Eklayva schools’ political potential and influence in tribal communities

Amidst the thick slopes of Mankadanacha in Keonjhar, the Eklavya Model Residential School (EMRS) exteriors require painting. Corners of its pastel pink walls are flaking, and parts of its brown steel windows are rusting. The courtyard in front of the main building is overgrown with vegetation, and there are buckets of phenyl in the restrooms to prevent odours. Rajesh Pradhan, a physics instructor, is aware of the need for maintenance, but he has more pressing concerns.

Early in February, with two weeks remaining till the CBSE Class 12 board examinations, he frantically doodles and scribbles on a digital board in front of sixty tribal pupils. The CBSE examinations began on February 15th.

The children are attentively following the lesson on a smart board that was erected one academic year ago. It is white, and Pradhan uses BSNL broadband to draw, write, and display images. “The interactive whiteboard has helped me visually communicate concepts.” I no longer struggle to answer their inquiries and can utilise the internet to demonstrate videos of complex ideas. It has completely altered my teaching style,” he says.

The school in Ranki village began operating in 2001 under the EMRS programme initiated by the NDA government led by Atal Bihari Vajpayee in 1997-98. Every day, from 9.30am to 4pm, 416 boys and girls in grades 6 to 12 arrive at the main school building on the 20-acre site from their respective dormitories. Significantly, everything is free for pupils who would have otherwise had to walk to government schools, stay in hostels managed by the state tribal department, or pay for a private education. “After kids are admitted to school, books, clothing, and tuition are provided at no cost. There is nothing they must purchase until Class 12 graduation. Principal Sunit Kumari Pattanayak of the Eklavya school in Ranki said, “Since our school is free and has a higher grade of education and facilities, many tribal children from the surrounding area want to enrol in our school.”

The literacy rate among tribals in India was 59% as of the 2011 Census, up from 47.1% in 2001 but significantly lower than the national average of 73%. According to the Tribal Development Report 2022, published by the Bharat Rural Livelihood Foundation, an independent body under the ministry of rural development, 48.2% of tribal children drop out of school before completing Class 8, and 62.4% by Class 10.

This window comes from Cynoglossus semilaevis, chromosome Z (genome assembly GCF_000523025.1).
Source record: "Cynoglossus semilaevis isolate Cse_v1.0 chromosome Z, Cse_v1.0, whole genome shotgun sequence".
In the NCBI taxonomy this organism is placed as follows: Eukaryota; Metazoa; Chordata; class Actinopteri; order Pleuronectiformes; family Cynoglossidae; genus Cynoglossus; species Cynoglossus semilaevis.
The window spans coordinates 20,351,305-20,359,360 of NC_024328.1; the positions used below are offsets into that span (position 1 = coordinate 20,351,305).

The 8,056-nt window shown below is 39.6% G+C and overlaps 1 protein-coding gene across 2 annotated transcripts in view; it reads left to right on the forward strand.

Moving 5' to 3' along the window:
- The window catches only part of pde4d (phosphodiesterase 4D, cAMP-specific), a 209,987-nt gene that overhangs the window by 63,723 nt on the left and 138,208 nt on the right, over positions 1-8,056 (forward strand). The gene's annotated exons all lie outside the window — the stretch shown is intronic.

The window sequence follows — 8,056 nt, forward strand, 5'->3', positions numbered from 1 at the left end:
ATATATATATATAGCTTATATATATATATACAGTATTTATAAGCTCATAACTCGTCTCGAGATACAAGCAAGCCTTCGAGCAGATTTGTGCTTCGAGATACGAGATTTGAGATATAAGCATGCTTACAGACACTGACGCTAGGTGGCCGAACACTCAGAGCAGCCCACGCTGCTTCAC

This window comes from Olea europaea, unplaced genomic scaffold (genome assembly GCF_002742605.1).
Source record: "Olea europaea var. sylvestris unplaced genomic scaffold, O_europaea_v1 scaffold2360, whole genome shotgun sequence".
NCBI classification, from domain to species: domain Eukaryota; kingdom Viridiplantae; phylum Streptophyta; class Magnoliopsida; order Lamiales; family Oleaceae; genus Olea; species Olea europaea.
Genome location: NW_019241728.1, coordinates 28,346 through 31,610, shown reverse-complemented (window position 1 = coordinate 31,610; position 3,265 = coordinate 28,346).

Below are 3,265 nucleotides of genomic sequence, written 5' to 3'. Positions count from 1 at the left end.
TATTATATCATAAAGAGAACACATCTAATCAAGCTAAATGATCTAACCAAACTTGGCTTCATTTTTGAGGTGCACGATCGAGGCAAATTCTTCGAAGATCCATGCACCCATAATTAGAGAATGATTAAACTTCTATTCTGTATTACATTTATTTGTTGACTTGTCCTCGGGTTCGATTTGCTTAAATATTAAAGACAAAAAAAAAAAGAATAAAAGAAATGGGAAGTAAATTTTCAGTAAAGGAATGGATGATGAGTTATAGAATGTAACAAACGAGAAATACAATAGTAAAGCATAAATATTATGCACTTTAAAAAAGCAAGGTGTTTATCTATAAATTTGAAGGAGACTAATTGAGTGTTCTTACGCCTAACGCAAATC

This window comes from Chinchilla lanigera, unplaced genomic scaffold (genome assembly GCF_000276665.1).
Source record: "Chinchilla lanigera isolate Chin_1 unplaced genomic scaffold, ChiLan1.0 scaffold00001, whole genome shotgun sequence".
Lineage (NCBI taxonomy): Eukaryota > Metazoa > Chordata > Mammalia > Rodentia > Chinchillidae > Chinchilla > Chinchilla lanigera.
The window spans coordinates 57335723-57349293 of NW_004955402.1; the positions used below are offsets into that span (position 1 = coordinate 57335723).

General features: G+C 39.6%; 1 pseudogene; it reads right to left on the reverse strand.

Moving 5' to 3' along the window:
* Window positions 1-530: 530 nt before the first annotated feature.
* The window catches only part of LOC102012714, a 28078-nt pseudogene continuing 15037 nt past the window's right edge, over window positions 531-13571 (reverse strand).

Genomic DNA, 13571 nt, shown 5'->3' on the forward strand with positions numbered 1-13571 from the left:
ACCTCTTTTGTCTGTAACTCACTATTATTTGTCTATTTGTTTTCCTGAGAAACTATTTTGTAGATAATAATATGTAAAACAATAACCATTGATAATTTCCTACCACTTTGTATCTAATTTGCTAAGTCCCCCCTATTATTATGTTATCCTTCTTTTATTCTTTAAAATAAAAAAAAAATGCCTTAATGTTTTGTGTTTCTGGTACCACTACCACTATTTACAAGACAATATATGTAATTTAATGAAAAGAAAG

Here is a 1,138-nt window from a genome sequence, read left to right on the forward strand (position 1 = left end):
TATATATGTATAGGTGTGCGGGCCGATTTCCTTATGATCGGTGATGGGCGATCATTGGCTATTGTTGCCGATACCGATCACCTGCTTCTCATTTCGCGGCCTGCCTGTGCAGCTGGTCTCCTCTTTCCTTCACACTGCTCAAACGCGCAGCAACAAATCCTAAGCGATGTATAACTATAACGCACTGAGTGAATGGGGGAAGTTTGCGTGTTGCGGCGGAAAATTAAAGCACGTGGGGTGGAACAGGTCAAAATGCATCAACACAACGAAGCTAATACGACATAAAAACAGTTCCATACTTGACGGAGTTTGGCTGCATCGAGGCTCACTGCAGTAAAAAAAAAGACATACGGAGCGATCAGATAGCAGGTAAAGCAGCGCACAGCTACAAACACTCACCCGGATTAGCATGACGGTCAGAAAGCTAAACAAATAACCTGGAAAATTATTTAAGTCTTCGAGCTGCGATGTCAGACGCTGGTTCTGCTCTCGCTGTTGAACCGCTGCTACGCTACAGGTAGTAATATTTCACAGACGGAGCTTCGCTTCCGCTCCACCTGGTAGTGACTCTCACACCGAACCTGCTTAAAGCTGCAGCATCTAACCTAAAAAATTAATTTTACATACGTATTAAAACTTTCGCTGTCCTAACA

This may explain the government’s drive for Eklavya schools in the Union Budget announced on February 1 by finance minister Nirmala Sitharaman. Shortly following the Budget announcement, HT travelled to an EMRS school in the tribal region of Keonjhar to investigate the condition of these schools, the reasons why they help solve fundamental issues, and the politics underlying this choice.

The government push

In her address, Sitharaman stated that over the course of the next three years, 38,800 teachers and support staff will be recruited for 740 Eklavya schools, which will serve 350,000 pupils. Whereas 2,000 crore was given for the project in 2022-23 and 2021-22, this amount has nearly tripled with 5,943 crore allocated for 2023-2024.

According to the website of the Union ministry of tribal affairs, Eklavya schools strive to provide rural tribal students with a quality middle and high school education. By 2022, every block in the country with a tribal population of at least 20,000 and greater than 50 percent was to have an Eklavya Model Residential School. According to the 2011 Census, 684 blocks, talukas, or tehsils meet these requirements.

Ministry-published data indicates that these objectives have not yet been met. To date, the Centre has approved 690 Eklavya schools, of which 410 are operational and the remainder are under construction. There are 113,000 students in these 401 schools; 56,107 are male and 57,168 are female. In Odisha, 32 Eklavya schools out of 104 sanctioned schools serve 8,495 pupils.